Skip to content

Blues and Pinks in the Early Summer Garden: GBBD, June 2018

June 17, 2018

blues & pinksI’m a couple of days late with this bloom day post; with so much happening in the garden, I’m finding it hard to find the time to write about what’s happening in the garden. In the month since I  documented new growth and blooming spring wildflowers, the garden has exploded in a profusion of early summer blooms. Most of these are in shades of blue and pink.

The Blue and Yellow Border is in its blue period, with colors ranging from the intense blues of Tradescantia virginiana ‘Zwanenburg Blue’ to the barest hint of blue in the flowers of Amsonia tabernaemontana. B&Y blue period
zwanenburg blue 2018 barely blue amsonia

siberian iris bluesThe showiest blue flowers in my garden at this time of year are the Siberian irises (Iris sibirica). I originally planted two unidentified varieties that were pass-along plants from a friend and then added several named cultivars obtained from nurseries. Over the years, these irises have been divided and re-divided, and they have also self-sown with abandon. The irises showing off their beauty on the Back Slope at this time of year are mostly self-sown, and their colors display a range of genetic diversity from deep blues to paler lavenders.

At first glance, the Side Slope also seems to be a study in blues, but a closer look reveals a number of accompanying pink plants, like ninebark ‘Donna May’, rose ‘Therese Bugnet’,  and Geranium x cantabrigiense ‘Biokovo.’ side slope blues & pinks
ninebark blooms
therese bugnet pink biokovo pinks

porch and patio pinksPink is the dominant color in perennial borders that flank the walkway to the patio. Peony ‘Mons. Jules Elie’ has just begun to bloom above a frothy border of ‘Biokovo’ flowers. Across the walkway, the clear pink flowers of Geranium x oxonianum alternate with the deeper pink hues of Tradescantia virginiana ‘Pink Chablis’ and the flowering spikes of heuchera ‘Raspberry Regal.’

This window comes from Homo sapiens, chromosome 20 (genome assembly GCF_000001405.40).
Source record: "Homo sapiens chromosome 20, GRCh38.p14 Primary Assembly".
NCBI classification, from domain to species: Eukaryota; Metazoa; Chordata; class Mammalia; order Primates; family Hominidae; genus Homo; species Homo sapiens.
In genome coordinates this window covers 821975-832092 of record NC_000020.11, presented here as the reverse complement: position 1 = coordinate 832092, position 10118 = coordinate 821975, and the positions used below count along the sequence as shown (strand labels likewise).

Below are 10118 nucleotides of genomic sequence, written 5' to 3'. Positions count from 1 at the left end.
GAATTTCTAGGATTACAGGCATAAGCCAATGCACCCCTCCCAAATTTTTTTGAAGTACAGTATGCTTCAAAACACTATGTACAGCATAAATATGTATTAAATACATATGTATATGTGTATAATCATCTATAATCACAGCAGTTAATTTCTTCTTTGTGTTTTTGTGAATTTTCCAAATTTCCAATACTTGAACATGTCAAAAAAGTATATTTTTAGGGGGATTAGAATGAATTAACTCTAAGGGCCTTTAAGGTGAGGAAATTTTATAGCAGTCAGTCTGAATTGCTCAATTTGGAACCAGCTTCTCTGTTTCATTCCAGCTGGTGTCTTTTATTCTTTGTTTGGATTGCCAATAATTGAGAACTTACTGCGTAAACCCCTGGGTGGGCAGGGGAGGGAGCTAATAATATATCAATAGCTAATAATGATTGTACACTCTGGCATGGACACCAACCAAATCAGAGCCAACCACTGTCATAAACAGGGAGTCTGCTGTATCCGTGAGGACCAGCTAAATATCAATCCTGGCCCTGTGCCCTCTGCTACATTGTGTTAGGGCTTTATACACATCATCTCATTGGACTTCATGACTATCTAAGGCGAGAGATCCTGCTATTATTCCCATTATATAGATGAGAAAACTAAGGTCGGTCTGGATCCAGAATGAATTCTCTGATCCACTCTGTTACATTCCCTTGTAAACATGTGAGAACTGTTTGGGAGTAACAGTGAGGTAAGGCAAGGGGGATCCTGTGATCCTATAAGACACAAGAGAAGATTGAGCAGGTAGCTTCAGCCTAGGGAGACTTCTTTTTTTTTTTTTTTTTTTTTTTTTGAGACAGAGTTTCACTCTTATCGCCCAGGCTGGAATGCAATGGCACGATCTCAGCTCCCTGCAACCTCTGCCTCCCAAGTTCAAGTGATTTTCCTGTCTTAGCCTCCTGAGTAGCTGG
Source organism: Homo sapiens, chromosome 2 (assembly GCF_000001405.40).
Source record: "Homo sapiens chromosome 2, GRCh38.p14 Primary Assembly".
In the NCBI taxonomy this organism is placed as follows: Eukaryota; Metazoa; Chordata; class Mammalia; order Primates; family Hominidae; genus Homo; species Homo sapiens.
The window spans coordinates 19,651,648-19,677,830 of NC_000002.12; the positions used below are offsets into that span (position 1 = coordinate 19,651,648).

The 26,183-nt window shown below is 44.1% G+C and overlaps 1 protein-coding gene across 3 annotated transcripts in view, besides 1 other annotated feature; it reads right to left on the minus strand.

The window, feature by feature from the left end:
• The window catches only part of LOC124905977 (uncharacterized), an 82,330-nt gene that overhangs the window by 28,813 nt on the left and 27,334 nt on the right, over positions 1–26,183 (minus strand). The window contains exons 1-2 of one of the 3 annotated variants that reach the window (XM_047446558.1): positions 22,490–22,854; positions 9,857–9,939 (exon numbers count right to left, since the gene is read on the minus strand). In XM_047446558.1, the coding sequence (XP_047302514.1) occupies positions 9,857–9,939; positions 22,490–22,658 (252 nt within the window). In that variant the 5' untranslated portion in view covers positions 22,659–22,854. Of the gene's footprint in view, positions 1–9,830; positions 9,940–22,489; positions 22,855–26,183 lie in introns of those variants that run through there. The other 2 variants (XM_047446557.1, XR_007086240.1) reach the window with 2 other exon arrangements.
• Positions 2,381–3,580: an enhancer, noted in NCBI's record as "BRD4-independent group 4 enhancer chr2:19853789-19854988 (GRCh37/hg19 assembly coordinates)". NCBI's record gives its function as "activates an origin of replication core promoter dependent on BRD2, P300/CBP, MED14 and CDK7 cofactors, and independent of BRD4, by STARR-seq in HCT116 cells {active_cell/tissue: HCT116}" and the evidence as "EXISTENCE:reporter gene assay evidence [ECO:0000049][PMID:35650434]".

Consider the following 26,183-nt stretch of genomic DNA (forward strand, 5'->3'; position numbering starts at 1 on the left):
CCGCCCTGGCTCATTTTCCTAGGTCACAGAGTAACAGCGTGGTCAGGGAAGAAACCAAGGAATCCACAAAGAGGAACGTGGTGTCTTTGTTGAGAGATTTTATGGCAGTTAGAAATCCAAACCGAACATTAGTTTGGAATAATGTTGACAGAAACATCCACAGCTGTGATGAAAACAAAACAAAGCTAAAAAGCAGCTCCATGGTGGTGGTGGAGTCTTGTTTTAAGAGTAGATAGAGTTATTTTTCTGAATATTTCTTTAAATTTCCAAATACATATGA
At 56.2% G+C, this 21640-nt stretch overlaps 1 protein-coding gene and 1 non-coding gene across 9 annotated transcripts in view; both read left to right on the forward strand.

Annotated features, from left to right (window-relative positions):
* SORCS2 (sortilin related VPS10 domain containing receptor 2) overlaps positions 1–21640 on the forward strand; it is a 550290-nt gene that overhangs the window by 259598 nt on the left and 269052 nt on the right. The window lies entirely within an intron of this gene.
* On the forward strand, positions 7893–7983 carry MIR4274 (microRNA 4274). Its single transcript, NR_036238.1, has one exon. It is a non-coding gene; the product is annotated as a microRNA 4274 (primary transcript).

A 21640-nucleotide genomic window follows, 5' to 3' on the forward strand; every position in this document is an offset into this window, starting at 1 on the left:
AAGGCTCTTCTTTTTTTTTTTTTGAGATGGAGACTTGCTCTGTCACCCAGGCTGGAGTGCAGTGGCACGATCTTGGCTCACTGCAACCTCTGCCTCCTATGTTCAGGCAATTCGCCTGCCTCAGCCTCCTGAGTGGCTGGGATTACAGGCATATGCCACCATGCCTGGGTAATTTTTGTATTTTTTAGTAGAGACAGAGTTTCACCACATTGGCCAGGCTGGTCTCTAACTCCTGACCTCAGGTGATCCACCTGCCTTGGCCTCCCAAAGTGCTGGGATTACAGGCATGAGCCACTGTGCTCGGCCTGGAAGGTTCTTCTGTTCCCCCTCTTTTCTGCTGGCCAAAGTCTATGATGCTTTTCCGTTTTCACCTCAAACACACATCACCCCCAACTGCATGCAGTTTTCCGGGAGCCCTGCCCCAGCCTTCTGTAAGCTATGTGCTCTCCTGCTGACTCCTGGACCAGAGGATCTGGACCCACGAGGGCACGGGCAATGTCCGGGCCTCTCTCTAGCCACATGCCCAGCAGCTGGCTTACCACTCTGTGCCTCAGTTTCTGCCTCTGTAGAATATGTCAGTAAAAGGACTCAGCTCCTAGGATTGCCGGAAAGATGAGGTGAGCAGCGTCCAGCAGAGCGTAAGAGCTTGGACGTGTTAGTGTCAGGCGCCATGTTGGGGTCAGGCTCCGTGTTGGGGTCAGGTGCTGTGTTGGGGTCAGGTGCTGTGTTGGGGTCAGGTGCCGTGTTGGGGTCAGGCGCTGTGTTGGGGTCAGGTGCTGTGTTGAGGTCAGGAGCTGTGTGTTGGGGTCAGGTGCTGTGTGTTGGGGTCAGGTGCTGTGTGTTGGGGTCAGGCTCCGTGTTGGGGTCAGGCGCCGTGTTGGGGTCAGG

pink tradescantia pink oxonianum
pink peonies
At this time of year, the Fragrant Garden at the front of the house is a study in pink and white, with blooms of dianthus, peonies, mock orange, roses, and geranium ‘Biokovo. I am particularly enchanted by this soft pink flower on the rose ‘Quietness.’ quietness flower

The pleasure found in my morning walk through the garden increases every day at this time of year. It’s a wonderful season to be a gardener.

Garden Bloggers’ Bloom Day is hosted this month and every month by Carol at May Dreams Gardens. Visit her blog to see beautiful blooms from gardens near and far.

Advertisements
8 Comments leave one →
  1. June 18, 2018 12:25 am

    The idea of Irises of any kind self-seeding with abandon fills me with envy, Jean. Your entire garden looks tremendous and you must be very pleased with what you’ve achieved over the past few years. Everything has filled out beautifully!

    • June 18, 2018 9:27 pm

      Kris, I guess our climate in Maine is similar enough to that of Siberia that the Siberian irises feel right at home and act as though they are living in the wild. 🙂

  2. janesmudgeegarden permalink
    June 18, 2018 6:35 am

    I think blues and pinks are my favourites in the garden too. I seem to gravitate towards those colours when I purchase plants and have to remind myself to put a spot of yellow somewhere. Your garden is looking beautiful, a change from when I first followed in the snow!

    • June 18, 2018 9:31 pm

      Jane, When I look out at the garden at this time of year, it’s hard to remember that there was still snow on the ground just two months ago. I love yellow flowers at least as much as I do blues and pinks, but none of my early summer bloomers are yellow. The yellows will make a dramatic change of mood in my garden come July.

  3. June 20, 2018 1:54 am

    Hi Jean, you trully seem to have mostly the blues and pinks. If only i can raise more blues, but that is not true at all in the hot tropics. So mostly i have reds, orange, some yellows, but mostly reds that sometimes i already got tired of them.

    • June 21, 2018 9:09 pm

      Andrea, I have very few reds in my garden. I’ve also noticed that, as the summer season progresses and gets warmer, I have more warm colors (yellows, oranges, reds) in my flowers.

Leave a Reply

Fill in your details below or click an icon to log in:

WordPress.com Logo

You are commenting using your WordPress.com account. Log Out /  Change )

Google+ photo

You are commenting using your Google+ account. Log Out /  Change )

Twitter picture

You are commenting using your Twitter account. Log Out /  Change )

Facebook photo

You are commenting using your Facebook account. Log Out /  Change )

w

Connecting to %s

This site uses Akismet to reduce spam. Learn how your comment data is processed.

%d bloggers like this: